Great records always push a feeling onto the listener, and often that feeling is strongly associated with a time and place. Who can listen to a Beach Boys hit and not think of summer sun? Cant you just smell the cigarettes and beer of CBGBs when listening to the frustration of the Ramones first few albums? Isnt the mood of Professor Longhairs rollicking piano enhanced by thoughts of the festivities of Mardi Gras day?
Chris Whitleys remarkable Living With The Law not only set a gothic mood but cemented that with a definite sense of place: With his eerie falsetto and deft bluesy playing, it captured the feelings of a lonely and haunted drifter, running down a long dusty road always looking behind. His loud and murky follow up, Din Of Ecstasy, seemed to be set in the big city underbelly of the Velvets, but any mood he tried to create was overwhelmed by guitar pyrotechnics. Terra Incognito is somewhere in-between, and while its a big improvement over his previous album, it lacks the clarity that makes Living With The Law still vital six years after it was released.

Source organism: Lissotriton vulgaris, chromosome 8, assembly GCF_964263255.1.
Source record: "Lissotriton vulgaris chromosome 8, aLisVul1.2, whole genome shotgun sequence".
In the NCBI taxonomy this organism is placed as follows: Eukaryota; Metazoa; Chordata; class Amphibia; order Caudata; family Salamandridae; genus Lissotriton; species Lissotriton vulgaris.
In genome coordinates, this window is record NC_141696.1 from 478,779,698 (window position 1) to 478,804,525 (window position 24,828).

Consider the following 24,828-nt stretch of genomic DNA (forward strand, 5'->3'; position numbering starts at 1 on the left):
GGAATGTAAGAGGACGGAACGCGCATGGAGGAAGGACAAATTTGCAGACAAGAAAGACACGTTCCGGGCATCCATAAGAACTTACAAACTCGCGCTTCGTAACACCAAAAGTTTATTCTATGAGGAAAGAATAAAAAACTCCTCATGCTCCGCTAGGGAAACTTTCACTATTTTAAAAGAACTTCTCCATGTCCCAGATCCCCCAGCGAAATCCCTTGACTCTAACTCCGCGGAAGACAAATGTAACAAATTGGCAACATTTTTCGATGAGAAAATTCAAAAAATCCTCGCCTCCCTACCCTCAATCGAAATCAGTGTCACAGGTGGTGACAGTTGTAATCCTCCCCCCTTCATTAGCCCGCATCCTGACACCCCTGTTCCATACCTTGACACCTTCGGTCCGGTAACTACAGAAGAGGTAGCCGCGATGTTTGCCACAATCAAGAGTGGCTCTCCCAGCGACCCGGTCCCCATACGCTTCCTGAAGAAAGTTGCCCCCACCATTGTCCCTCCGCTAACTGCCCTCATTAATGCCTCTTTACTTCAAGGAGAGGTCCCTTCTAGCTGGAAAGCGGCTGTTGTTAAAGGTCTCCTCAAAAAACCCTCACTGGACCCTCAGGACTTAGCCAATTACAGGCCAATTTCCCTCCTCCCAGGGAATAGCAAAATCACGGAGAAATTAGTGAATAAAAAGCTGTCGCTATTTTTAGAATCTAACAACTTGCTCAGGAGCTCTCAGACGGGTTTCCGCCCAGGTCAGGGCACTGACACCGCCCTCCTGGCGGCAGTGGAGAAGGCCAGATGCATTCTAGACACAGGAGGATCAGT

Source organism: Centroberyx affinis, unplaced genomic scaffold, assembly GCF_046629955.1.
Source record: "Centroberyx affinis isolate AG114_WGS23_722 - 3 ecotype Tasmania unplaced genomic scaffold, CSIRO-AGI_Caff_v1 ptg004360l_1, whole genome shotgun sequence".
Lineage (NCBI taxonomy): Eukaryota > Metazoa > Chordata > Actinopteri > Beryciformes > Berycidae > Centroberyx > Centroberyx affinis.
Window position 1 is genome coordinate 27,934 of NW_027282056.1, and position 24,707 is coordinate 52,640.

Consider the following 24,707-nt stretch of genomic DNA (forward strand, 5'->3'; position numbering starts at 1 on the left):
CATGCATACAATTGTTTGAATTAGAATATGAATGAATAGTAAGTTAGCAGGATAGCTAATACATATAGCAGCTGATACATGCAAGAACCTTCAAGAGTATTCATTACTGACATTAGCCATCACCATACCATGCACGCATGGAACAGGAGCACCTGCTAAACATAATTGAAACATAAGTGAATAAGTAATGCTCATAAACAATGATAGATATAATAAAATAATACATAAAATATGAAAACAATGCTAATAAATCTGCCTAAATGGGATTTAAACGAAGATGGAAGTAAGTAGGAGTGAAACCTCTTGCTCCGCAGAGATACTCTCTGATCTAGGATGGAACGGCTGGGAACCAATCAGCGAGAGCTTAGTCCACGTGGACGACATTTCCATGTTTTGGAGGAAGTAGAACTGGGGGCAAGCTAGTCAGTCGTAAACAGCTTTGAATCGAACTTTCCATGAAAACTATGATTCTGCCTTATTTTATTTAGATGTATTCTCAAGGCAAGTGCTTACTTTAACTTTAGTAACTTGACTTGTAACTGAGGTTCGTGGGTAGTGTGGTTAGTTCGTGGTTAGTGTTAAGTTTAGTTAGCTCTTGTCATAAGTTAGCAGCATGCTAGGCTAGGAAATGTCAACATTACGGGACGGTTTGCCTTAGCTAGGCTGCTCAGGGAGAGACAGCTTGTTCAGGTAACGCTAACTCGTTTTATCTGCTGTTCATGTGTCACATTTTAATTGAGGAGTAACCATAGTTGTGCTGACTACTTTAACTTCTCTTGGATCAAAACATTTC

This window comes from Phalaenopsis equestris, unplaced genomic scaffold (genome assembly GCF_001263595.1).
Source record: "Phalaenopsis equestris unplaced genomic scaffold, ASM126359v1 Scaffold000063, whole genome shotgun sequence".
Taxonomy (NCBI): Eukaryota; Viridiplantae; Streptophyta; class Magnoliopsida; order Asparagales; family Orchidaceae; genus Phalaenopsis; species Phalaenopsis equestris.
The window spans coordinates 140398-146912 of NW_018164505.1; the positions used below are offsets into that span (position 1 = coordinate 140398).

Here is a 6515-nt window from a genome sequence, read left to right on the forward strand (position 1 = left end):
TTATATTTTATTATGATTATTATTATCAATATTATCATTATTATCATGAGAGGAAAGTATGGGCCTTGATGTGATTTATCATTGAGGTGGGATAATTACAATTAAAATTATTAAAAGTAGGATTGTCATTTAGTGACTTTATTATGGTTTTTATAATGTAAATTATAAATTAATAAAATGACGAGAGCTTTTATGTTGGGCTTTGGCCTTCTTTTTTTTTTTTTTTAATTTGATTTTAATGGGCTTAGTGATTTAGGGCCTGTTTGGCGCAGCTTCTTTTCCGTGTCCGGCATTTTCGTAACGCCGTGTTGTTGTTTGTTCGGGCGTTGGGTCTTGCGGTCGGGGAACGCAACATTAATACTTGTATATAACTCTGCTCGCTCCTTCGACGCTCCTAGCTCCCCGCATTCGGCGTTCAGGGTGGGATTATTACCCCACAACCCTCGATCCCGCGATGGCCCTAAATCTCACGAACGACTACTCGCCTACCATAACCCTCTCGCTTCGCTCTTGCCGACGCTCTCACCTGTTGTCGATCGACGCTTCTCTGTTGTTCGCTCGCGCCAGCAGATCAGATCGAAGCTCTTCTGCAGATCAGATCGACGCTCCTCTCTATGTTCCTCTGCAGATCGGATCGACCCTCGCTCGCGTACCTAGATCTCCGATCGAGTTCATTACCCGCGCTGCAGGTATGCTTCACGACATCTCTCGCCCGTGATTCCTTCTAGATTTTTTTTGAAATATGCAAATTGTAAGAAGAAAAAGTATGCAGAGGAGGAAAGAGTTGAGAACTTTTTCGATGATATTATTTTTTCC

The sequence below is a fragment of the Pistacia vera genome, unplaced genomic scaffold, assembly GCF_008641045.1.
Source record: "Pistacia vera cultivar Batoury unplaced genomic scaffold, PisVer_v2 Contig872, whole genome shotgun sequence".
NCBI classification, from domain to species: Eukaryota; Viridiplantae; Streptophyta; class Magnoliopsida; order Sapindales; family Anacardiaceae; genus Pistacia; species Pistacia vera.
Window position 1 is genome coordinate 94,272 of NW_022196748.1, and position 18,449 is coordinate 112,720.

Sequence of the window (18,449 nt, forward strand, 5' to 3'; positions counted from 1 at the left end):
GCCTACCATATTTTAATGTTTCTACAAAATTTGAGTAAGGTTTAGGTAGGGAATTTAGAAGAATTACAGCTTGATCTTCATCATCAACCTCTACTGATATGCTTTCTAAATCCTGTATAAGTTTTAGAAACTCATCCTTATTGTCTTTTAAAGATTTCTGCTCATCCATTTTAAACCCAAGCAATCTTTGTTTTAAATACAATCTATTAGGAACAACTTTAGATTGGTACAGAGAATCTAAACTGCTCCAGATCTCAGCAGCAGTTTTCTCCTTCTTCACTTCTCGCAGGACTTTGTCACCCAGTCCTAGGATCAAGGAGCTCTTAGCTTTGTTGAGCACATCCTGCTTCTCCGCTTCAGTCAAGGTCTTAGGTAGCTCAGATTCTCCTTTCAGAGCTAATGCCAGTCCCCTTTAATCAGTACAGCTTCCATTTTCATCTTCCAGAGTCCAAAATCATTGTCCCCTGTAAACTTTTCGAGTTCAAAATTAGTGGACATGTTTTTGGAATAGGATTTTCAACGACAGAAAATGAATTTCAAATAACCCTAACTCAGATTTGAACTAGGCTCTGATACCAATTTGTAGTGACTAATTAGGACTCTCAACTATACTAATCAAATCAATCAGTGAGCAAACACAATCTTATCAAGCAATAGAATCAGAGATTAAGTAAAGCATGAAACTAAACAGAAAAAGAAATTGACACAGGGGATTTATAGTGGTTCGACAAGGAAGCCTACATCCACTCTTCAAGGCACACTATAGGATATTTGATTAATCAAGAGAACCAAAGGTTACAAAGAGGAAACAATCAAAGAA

Musically, Terra Incognito is a gas. Whitleys falsetto sounds wonderfully spooky, and his slide playing threatens As Flat As The Earth and Immortal Blues with a naturally sinister feeling. The wall of feedback that was hidden below on Living With The Law and hovered above on Din Of Ecstasy is finally balanced, particularly on the catchy Automatic and the droning Clear Blue Sky, on which the guitars beautifully scream in the background. But the songs dont reach as far as he does; you can smell the burning oil on Gasket, but nothing catches fire. Power Down is a muscular power-trio workout that refers to both Amelia Earhart and an alien nation without making much sense of either.
Whitleys never been short of passion; even though parts of Din are nearly unlistenable, there was never any doubt he had something to say. On Terra Incognito, things are reversed. He might be drifting, but his music needs to be grounded.